In the US, many smart hospitals are likely to have been successful because they have used technology to respond to a problem that has both a patient and commercial level benefit.

These are in essence commercial organisations that need to manage profit and loss sustainably. Failure to do so can have significant impact, or worst-case scenario they might cease to exist.

That is not to say they aren’t driven by patient outcomes.

But this overt commercial driver means that hospitals are often willing to take organisational risk and invest to achieve new models of care that can and have unlocked benefits.

This is less inherent in NHS behaviour. However, a different version of the same driver facing NHS organisations is productivity.

Karen Kirkham, chief medical officer for Deloitte, told the conference that demand continues to outstrip capacity, and that investment in traditional models of care will not meet rising pressures.

This is a global phenomena, irrespective of funding models.

A commercial message might not land well within a social institution like the NHS.

But it ultimately has the same need as US counterparts: to effectively manage increasing demand within a constrained resource environment without compromising patient safety.

Smart health tech needs to deliver on productivity if we are to see increased uptake in the UK.

That might mean enabling earlier intervention, either within a hospital or a healthcare system, to reduce risks of complication, and prevent patients presenting with more severe and demanding conditions downstream.

It might mean investment in patient flow – again within hospitals and across settings.

A recent flow deployment in Australia saw a 13 per cent reduction in length of stay – solving problems for busy clinicians, for patients who want to be at home, and for stretched healthcare systems that can gain new intelligence on where they need to deflect pressures and improve support.

It might mean rethinking virtual care and remote monitoring, and remodelling pathways to improve our ability to manage risk in the community.

And it might also mean addressing common causes of inefficiency and patient safety concern.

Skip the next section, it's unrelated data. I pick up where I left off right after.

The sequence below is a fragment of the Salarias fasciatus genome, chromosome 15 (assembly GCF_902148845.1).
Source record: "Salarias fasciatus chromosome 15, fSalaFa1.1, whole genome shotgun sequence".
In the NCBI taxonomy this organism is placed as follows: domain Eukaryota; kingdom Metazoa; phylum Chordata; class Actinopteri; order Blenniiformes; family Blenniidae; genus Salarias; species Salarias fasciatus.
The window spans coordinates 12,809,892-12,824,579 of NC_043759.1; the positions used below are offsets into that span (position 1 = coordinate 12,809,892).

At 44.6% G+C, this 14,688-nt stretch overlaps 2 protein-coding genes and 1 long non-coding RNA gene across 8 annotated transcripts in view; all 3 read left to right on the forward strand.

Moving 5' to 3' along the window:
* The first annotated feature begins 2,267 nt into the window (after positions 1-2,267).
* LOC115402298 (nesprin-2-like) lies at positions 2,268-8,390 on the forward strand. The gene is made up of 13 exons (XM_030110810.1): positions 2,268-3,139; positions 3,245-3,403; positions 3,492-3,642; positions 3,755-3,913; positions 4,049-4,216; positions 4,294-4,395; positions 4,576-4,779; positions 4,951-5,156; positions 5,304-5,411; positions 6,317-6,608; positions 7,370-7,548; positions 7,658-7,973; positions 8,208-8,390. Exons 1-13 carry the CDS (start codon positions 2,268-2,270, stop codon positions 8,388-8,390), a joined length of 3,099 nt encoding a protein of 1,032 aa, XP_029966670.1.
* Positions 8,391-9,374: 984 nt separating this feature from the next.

For example, technology has recently been launched to address a widespread systemic problem of volumes of patient results not being acknowledged – with implications for delayed care and ineffective use of billions of pounds worth of tests.

Creating the environment for smart healthcare

Creating the right conditions for success also means recognising that new approaches take time.

I’ve practised as a doctor for more than 20 years.

I understand the tremendous value in just seeing patients: pattern recognition, observing them, witnessing behaviours from the moment they leave the waiting room.

In a new virtual care environment, we don’t have face-to-face collaborative conversations with patients to guide judgement.

If we ask doctors to make decisions on remote monitoring data and patient reported surveys – that is significant change.

We design these approaches for good reason, but we cannot underestimate the transformation that goes alongside it.

We need to make sure that we do not over focus on the technology, and leave people behind: both staff and citizens.

Expansion is more like gardening than blueprinting 

Advancing from a sea of pilots to widespread mainstream adoption of smart tech is also about more than blueprinting.

Successful smart hospitals are not just a process to be transferred: a desire to cookie cut, to blueprint and scale, will fail unless we observe the true breadth of elements needed.

We need iterative approaches, and clinical leadership to articulate change and overcome bumps and challenges.

Effective technology adoption means listening to the problems of patients and of clinical teams, who might not be interested in the lofty ideals of smart healthcare.

For successful adoption, there is a need to observe, monitor and treat smart healthcare as a living programme.

Just as different approaches to gardening work in one location but not another – in healthcare we are dealing with unique environments that must be understood.